May 27, 2014 Allie Wenner Uncategorized
The annual Oz-Stravaganza is going to be a bit different in 2014 from years’ past.
For one thing, it’s the 75th anniversary of the release of the movie, “The Wizard of Oz,” which made its debut in theaters in August 1939. And in celebration, organizers are attempting to do something they’ve never done in the 36 years the event has been held: they’re going to try to make it into the “Guinness Book of World Records.”
“All together, we’ve been planning this for about 20 months,” said Judy Dardzinski, the originator of the world record attempt concept and a member of the world record committee. “Peter Dimon, a member of the Manlius Chamber of Commerce, saw that there was a listing in the book of world records of 446 people in England who broke the record for wearing Oz costumes in one location. He came to me and said, ‘You guys could do this,’ and we’ve been planning from there.”
Dardzinski, who has worked on Oz-Stravanganza for the last four years, said she knew from the get-go that this was something that could be big.
“Dressing up in costume is something that people love to do, especially Oz costumes,” she said. “Last year, we had 120 people enter the Oz costume contest. When people put on costumes; they laugh, the kids are having fun, everyone’s complimenting each other on their costumes – it’s just a wonderful feeling.”
The world record attempt will be held on June 7 at the Chittenango High School football field. Everyone is invited to be a part of the event, and participants should plan to arrive around 10 a.m. to begin lining up.
Because it is for the “Guinness Book of World Records,” there are strict rules and procedures that need to be followed, Dardzinski said. She received a 17-page document which outlines exactly what must be done to be considered for a spot in the book.
“There have to be two witnesses and a steward for every group of 50 people,” she said. “And they all have to sign the affidavits afterward. There will be videographers documenting each person that walks onto the field, as well as a professional photographer to take pictures.”
To pay for the videographer, photographer and advertising, participants will be asked to pay $5 at the door. Additionally, Dardzinksi said there will be strict rules about costumes in order to comply with Guinness’ standards.
“People have to be in a recognizable costume from the original movie – it can’t be from ‘Wicked,’ or anything else. And it has to be a complete outfit, you can’t just have a witch’s hat on, it has to be the whole thing,” she said.
By 11:30 a.m., people will begin to line up on the football field’s yard lines. And at noon, a sound will mark the beginning to the required five-minute period that everyone must be present in costume on the field. By 12:05 p.m., the photos will have been taken and participants will be free to leave the field if they please.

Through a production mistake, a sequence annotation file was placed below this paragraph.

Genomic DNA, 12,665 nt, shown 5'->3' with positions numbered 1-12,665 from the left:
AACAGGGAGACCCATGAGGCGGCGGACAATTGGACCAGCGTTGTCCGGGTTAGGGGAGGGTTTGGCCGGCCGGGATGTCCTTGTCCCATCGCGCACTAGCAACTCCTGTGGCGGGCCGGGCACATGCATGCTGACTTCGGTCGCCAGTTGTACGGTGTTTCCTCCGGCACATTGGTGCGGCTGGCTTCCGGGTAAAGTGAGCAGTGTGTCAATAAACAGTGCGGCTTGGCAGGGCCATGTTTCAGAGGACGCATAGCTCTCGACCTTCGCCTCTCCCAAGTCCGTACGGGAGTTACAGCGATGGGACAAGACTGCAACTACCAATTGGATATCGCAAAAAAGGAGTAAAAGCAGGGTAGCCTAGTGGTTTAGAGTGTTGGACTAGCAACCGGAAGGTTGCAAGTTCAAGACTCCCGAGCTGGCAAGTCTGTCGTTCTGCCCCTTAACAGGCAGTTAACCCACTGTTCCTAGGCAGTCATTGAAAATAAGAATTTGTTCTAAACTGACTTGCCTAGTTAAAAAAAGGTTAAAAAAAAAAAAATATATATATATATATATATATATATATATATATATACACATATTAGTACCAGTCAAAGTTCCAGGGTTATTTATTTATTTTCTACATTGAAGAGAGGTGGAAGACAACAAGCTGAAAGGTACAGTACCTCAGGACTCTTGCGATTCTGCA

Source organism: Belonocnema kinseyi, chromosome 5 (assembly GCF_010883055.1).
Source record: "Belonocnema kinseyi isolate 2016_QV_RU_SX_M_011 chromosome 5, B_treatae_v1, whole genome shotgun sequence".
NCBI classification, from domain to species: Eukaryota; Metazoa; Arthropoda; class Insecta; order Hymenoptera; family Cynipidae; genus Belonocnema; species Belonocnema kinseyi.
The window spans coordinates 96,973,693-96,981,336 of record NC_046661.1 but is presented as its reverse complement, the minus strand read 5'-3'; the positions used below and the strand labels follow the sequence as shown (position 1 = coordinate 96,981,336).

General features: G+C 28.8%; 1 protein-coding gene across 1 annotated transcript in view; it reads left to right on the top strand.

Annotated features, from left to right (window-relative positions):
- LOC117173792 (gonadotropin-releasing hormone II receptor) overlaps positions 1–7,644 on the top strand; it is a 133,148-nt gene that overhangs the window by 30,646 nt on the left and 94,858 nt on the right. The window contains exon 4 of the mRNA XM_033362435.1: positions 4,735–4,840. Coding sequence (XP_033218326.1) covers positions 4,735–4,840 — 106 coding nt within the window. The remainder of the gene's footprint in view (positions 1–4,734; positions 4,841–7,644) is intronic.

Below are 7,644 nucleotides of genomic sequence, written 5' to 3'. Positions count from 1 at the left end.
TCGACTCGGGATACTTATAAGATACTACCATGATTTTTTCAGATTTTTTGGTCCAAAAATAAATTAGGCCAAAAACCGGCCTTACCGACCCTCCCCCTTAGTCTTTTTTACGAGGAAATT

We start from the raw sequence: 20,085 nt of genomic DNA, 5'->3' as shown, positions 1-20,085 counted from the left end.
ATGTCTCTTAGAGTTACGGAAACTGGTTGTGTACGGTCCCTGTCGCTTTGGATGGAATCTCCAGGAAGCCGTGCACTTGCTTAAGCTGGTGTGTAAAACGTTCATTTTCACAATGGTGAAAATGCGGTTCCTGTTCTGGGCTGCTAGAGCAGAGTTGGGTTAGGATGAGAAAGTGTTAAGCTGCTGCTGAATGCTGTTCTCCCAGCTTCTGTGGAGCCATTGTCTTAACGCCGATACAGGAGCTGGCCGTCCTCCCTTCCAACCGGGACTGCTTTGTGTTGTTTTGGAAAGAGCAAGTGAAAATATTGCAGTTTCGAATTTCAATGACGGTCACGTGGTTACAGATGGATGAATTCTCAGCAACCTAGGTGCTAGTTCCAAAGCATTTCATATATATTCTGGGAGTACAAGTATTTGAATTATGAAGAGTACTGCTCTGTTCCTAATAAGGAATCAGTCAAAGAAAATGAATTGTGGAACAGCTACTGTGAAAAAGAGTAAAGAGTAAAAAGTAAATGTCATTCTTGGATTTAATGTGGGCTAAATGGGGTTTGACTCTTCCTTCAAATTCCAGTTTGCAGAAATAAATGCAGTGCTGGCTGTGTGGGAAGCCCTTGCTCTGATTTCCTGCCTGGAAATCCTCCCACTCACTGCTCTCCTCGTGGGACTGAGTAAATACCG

Dardzinski said she’s planning to accommodate as many as 1,000 people and hopes that as many people as possible show up. It is rumored that the Judy Garland Museum in Minnesota is also trying to break the same world record that weekend. In case of inclement weather, the event will be moved into the high school gym.
The committee is still looking for volunteers to be stewards and witnesses at the event, and would prefer adults 21 and older. For more information on the world record attempt or to volunteer, contact Dardzinski at firstname.lastname@example.org.
Other Oz activities
The 2014 Oz-Stravaganza will be held June 6 through 8 in Chittenango, the birthplace of L. Frank Baum, the author of “The Wonderful Wizard of Oz.” Since 1978, Oz fans have been travelling from all over the world to celebrate Baum and the world he created.
“People come from all over the country,” said Colleen Zimmer, one of the co-directors of the event. “We have people that come every year and plan their vacations around it. I can’t tell you a state that people haven’t come from. We get a lot of people from Canada and have had people visit from as far away as Australia and Scotland.”
It isn’t uncommon for about 20,000 to make the trek to Chittenango each year for the festival.
“Oz is a universal thing,” Zimmer said. “It’s known all over the world and it’s known by every generation. It’s something that everyone can relate to.”
Zimmer described the festival as a “family-friendly event with something for people of all ages.” There are certainly a variety of Oz-related activities, but there are also many things to do that have nothing to do with it, including the fireworks show on Friday night, the amusement park rides and the crafters and vendors who sell their goods each year.
The event kicks off on Friday afternoon with the opening of the rides, and follows with live bands and a chicken barbeque, which leads up to the fireworks show at dusk. It picks up early on Saturday with the world record attempt, the Oz parade, live entertainment, hot air balloon rides and more.
This year’s grand marshal will be Roger Baum, L. Frank Baum’s great-grandson. Bob Baum, another great-grandson and the niece of Ray Bolger, who played the scarecrow, will also be present that weekend.
And of course, there will be tributes to the 75th anniversary, as well as the re-opening of the Oz Museum in downtown Chittenango.
The festival will run from 4 p.m. to 10 p.m. on Friday, from 10 a.m. to 10 p.m. Saturday and from 10 a.m. to 4 p.m. on Sunday. For more information, visit oz-stravaganza.com.